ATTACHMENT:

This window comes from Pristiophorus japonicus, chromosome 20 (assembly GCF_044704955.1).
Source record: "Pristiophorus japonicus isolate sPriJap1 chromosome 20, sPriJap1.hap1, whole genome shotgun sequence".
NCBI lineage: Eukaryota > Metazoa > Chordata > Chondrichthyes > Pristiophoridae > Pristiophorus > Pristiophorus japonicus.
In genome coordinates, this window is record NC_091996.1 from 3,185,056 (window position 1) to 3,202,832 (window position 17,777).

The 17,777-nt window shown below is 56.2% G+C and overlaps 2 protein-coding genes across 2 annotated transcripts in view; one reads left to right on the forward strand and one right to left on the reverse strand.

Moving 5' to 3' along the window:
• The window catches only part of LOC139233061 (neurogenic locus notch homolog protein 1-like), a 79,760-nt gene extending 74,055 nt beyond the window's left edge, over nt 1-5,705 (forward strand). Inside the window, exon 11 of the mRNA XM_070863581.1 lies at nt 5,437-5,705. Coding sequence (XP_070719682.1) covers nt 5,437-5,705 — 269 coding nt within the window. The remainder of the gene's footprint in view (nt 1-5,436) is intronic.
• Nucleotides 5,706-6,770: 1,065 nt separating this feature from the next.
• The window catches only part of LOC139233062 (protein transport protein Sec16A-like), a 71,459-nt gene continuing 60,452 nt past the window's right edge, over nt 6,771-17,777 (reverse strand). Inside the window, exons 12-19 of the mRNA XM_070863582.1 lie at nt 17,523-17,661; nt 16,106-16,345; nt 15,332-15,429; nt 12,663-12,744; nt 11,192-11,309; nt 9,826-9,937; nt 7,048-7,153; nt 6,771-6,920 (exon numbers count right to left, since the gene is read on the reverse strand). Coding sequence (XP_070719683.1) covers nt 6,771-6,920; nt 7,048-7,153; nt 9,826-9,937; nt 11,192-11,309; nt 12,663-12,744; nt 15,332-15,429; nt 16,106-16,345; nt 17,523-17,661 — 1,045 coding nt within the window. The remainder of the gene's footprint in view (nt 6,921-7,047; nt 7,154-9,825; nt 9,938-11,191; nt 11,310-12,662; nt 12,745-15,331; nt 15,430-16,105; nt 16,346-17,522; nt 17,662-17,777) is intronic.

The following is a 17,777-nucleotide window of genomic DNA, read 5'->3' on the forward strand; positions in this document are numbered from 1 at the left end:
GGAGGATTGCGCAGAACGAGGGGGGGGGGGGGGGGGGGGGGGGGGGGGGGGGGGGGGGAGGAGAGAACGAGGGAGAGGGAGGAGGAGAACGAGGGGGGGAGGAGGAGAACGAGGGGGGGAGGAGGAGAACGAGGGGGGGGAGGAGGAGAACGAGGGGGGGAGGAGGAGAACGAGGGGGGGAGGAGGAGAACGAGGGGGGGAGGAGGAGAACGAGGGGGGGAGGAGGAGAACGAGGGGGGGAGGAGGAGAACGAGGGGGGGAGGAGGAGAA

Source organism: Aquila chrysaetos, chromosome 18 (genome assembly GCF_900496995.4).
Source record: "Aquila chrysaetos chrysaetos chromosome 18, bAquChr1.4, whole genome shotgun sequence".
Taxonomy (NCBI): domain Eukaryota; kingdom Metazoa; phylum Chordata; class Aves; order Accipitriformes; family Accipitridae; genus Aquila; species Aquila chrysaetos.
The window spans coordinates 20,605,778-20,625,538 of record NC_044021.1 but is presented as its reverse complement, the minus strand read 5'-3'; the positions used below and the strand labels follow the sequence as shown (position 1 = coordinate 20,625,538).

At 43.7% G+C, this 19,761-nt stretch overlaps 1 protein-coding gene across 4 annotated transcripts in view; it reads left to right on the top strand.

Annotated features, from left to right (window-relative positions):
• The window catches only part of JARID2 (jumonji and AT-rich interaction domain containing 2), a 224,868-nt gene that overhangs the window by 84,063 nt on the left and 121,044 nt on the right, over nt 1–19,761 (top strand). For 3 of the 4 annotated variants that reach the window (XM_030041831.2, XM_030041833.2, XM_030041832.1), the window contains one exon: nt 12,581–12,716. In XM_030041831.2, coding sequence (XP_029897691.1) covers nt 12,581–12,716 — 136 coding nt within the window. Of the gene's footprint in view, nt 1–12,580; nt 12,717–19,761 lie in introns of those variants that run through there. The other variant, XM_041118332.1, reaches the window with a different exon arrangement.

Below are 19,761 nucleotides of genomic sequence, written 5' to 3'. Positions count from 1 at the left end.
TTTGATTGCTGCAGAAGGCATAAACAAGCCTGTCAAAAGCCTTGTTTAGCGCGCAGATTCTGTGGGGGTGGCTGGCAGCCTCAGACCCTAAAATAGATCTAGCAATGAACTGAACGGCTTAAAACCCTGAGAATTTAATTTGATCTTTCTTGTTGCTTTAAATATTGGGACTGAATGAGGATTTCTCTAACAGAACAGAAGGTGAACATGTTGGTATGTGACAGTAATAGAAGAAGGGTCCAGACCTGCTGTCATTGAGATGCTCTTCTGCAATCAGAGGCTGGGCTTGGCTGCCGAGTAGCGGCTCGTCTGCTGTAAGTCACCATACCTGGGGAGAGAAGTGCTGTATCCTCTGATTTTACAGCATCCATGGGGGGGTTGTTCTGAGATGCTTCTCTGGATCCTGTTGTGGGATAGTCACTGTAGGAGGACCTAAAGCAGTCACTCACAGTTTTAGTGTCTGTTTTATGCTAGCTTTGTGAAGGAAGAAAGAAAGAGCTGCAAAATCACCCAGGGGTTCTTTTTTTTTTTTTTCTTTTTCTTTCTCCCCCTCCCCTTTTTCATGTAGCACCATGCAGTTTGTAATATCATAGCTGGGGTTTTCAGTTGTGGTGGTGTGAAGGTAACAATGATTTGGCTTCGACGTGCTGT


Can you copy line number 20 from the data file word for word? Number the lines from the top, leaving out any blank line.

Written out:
TTTGATTGCTGCAGAAGGCATAAACAAGCCTGTCAAAAGCCTTGTTTAGCGCGCAGATTCTGTGGGGGTGGCTGGCAGCCTCAGACCCTAAAATAGATCTAGCAATGAACTGAACGGCTTAAAACCCTGAGAATTTAATTTGATCTTTCTTGTTGCTTTAAATATTGGGACTGAATGAGGATTTCTCTAACAGAACAGAAGGTGAACATGTTGGTATGTGACAGTAATAGAAGAAGGGTCCAGACCTGCTGTCATTGAGATGCTCTTCTGCAATCAGAGGCTGGGCTTGGCTGCCGAGTAGCGGCTCGTCTGCTGTAAGTCACCATACCTGGGGAGAGAAGTGCTGTATCCTCTGATTTTACAGCATCCATGGGGGGGTTGTTCTGAGATGCTTCTCTGGATCCTGTTGTGGGATAGTCACTGTAGGAGGACCTAAAGCAGTCACTCACAGTTTTAGTGTCTGTTTTATGCTAGCTTTGTGAAGGAAGAAAGAAAGAGCTGCAAAATCACCCAGGGGTTCTTTTTTTTTTTTTTCTTTTTCTTTCTCCCCCTCCCCTTTTTCATGTAGCACCATGCAGTTTGTAATATCATAGCTGGGGTTTTCAGTTGTGGTGGTGTGAAGGTAACAATGATTTGGCTTCGACGTGCTGT